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Interview With Dr. Dustin Sulak

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Kathryn Blume 9 Apr 2018

Dr. Dustin Sulak brought his medical cannabis expertise to Burlington City Hall’s Contois Auditorium on Friday, to illuminate the role cannabis could play in stemming the national opioid crisis. Sulak, an osteopathic physician, began his private practice in Maine in 2009, coinciding with the state’s expansion of its medical cannabis program to include chronic pain. Sulak explained that he was one of the few doctors in the state, through his clinic Integr8 Health, willing to provide recommendations to patients under the new regime.

“It’s been incredible,” Sulak said, describing his foray into cannabis medicine. “I started seeing clinical results I had never dream of – not because I was a great doctor but because I was working with an effective, versatile medicine that was very safe.”

Sulak said he has helped more than 18,000 patients during his nine years working with medical cannabis, ranging from children to the elderly. Sulak’s research as it pertains to opioids – derived through data from his website Healer.com – found that of 542 opioid users who added cannabis, 39 percent were able to completely stop using opioids and the same percentage were able to reduce their opioid use. Another 80 percent found that cannabis use led to “improved function” and 47 percent reported pain reduction of at least 40 percent.

According to Vermont Department of Health data, there were 124 opioid-related deaths in 2017; down 6 percent from 132 deaths the previous year. However, deaths related to the prescription opioid Fentanyl increased from 49 in 2016 to 67 in 2017.

Citing Centers for Disease Control data, Sulak noted that opioid sales in the U.S. quadrupled between 1999 and 2010 along with the opioid-related death rates. Sulak said the root cause of the usage spike was due to pressure “to treat the so-called fifth vital sign of pain.”

“The pharmaceutical industry really hoodwinked us and took a very small bit of data from a patient setting and applied it to everyone,” he explained. “[They] said ‘Look, this stuff is safe, there is no dependence.’ The author of a letter to the New England Journal of Medicine now regrets it because [the pharmaceutical companies] use it out of context.”

That letter, penned by Boston University Medical Center physician Hershel Jick, appeared in the Journal in 1980.

“Recently, we examined our current files to determine the incidence of narcotic addiction in 39,946 hospitalized medical patients who were monitored consecutively. Although there were 11,882 patients who received at least one narcotic preparation, there were only four cases of reasonably well documented addiction in patients who had no history of addiction. The addiction was considered major in only one instance. The drugs implicated were Meperidine in two patients, Percodan in one, and Hydromorphone in one. We conclude that despite widespread use of narcotic drugs in hospitals, the development of addiction is rare in medical patients with no history of addiction,” the letter says.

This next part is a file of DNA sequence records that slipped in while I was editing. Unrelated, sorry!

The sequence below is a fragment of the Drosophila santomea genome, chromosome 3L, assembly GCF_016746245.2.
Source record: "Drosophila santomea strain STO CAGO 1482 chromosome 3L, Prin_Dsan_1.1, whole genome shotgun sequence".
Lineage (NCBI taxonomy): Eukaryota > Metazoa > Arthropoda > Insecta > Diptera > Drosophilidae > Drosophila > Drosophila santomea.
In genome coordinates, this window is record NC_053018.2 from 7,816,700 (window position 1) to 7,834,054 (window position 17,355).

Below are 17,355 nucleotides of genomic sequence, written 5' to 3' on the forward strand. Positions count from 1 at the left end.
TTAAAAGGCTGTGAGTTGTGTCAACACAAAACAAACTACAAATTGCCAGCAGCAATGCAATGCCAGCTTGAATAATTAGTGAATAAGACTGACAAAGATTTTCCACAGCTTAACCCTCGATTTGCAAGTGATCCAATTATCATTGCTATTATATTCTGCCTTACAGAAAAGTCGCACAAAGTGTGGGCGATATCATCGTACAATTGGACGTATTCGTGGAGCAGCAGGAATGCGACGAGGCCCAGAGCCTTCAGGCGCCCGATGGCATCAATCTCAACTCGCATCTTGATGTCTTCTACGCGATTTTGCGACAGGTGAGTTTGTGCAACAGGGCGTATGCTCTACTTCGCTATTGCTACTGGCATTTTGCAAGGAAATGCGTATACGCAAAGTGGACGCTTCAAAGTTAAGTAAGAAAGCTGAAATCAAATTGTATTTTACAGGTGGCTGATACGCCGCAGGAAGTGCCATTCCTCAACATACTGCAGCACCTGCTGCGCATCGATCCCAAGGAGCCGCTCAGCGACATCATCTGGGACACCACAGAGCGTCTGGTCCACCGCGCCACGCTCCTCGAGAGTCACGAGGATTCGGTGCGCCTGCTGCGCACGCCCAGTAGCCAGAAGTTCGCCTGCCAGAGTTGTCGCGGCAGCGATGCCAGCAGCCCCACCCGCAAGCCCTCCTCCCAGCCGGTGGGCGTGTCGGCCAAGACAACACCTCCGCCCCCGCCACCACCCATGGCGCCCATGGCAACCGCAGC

Jick has since called the letter “very near the bottom” of his “long list of studies.”

“I’m essentially mortified that that letter to the editor was used as an excuse to do what these drug companies did,” Jick told the Associated Press last May.

Sulak pointed out that the U.S. has less than 5 percent of the world’s population but uses 80 percent of its opioids.

Throughout his 90-minute talk, Sulak pointed to studies that show cannabis and opioids could be used in conjunction: “By adding cannabinoids to opioids, we actually get a widening of the therapeutic index. The lethal dose stays the same, but the effective dose goes way down because cannabis potentiates the opiates. So now we’re playing in a much safer range.”

Sulak incorporated several studies that show cannabis could also be used as an exit drug for opioids. One 2014 study published in the Journal of the American Medical Association, found that medical cannabis access reduces opioid deaths by 24.8 percent.

“Cannabis is safer than Methadone or Suboxone (a pharmaceutical drug frequently used to treat opioid dependence). You can’t overdose on it,” Sulak said. “It lowers dependence more than any other psychoactive substance – so there has to be this acknowledgement that people who are seeking a psychoactive experience, they want to get high…cannabis is basically the safest way of doing this.”

Sulak explained that even CBD – which is not a psychoactive compound – “reduces the rewarding properties of opioid drugs,” as well as withdrawal symptoms, and drug-seeking behavior.

“There’s a lot of evidence that cannabis can treat pain,” Sulak said. “Much less evidence to cure opioid addiction but that’s a gradient, it’s not either/or. I’m sure there is nothing that you can pass your lips with that will totally solve this problem – not cannabis, not anything – it has to be in context of other types of support like counseling, therapy, exercising, prayer, journaling…but when it comes down to it there’s these drugs, then there’s cannabis – and is it a choice? For so many people it is.”

The presentation was sponsored by Champlain Valley Dispensary.     

    

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